Fictive Kinship: Family reunification and the meaning of race and nation in American migration

Citation data:

Fictive Kinship: Family Reunification and the Meaning of Race and Nation in American Migration, Vol: 9781610448031, Page: 1-182

Publication Year:
2013
Usage 1864
Holdings 1408
Abstract Views 402
Link-outs 49
Full Text Views 5
Captures 74
Exports-Saves 40
Readers 34
Mentions 2
References 1
Reviews 1
Citations 18
Citation Indexes 18
Ratings
Amazon
Goodreads
Repository URL:
https://digitalcommons.osgoode.yorku.ca/faculty_books/205
ISBN:
9781610448123; 9780871544940; 9781610448031; 9780871548597
OCLC:
837922765; 949947536; 844727835; 995326453; 909969437; 929846629; 874838183; 901873992; 995313852; 867025367
Author(s):
Stone, Katherine V. W.; Arthurs, Harry W.
Publisher(s):
Russell Sage Foundation
Tags:
Social Sciences; Arts and Humanities; Labor contract; Labor market; Labor contract; Labor market
book description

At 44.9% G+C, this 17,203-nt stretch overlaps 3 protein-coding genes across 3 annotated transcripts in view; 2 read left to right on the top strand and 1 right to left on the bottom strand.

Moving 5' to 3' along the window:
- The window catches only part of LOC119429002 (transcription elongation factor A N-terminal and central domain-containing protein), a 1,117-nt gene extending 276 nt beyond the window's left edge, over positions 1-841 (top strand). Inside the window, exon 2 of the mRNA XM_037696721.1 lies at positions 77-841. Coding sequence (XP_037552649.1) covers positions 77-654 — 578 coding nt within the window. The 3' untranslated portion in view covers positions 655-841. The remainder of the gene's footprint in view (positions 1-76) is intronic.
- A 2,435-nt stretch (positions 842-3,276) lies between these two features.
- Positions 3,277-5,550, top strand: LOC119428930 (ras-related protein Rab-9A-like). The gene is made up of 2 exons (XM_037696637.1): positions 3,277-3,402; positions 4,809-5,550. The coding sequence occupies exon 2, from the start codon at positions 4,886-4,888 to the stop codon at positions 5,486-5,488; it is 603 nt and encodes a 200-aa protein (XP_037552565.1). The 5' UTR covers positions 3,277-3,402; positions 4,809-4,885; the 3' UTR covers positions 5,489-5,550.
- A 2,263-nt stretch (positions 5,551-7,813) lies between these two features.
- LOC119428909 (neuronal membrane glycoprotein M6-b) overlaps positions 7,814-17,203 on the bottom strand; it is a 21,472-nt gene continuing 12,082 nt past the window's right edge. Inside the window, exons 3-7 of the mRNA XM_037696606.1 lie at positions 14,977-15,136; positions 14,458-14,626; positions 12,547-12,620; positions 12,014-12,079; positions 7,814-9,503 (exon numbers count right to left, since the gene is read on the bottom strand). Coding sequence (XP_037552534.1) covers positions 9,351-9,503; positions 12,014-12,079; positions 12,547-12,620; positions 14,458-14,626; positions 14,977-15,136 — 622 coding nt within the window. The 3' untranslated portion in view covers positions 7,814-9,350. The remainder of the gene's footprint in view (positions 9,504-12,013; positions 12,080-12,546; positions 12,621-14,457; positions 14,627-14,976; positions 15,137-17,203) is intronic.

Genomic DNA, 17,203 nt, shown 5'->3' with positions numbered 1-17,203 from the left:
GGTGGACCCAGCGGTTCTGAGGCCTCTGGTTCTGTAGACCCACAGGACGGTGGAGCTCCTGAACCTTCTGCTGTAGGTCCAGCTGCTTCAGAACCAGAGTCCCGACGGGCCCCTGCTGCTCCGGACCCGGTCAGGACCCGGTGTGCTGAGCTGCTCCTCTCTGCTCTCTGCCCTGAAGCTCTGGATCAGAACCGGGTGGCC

Today, roughly 70 percent of all visas for legal immigration are reserved for family members of permanent residents or American citizens. Family reunification – policies that seek to preserve family unity during or following migration – is a central pillar of current immigration law, but it has existed in some form in American statutes since at least the mid-nineteenth century. In Fictive Kinship, sociologist Catherine Lee delves into the fascinating history of family reunification to examine how and why our conceptions of family have shaped immigration, the meaning of race, and the way we see ourselves as a country. Drawing from a rich set of archival sources, Fictive Kinship shows that even the most draconian anti-immigrant laws, such as the Chinese Exclusion Act of 1882, contained provisions for family unity, albeit for a limited class of immigrants. Arguments for uniting families separated by World War II and the Korean War also shaped immigration debates and the policies that led to the landmark 1965 Immigration Act. Lee argues that debating the contours of family offers a ready set of symbols and meanings to frame national identity and to define who counts as “one of us.” Talk about family, however, does not inevitably lead to more liberal immigration policies. Welfare reform in the 1990s, for example, placed limits on benefits for immigrant families, and recent debates over the children of undocumented immigrants fanned petitions to rescind birthright citizenship. Fictive Kinship shows that the centrality of family unity in the immigration discourse often limits the discussion about the goals, functions and roles of immigration and prevents a broader definition of American identity.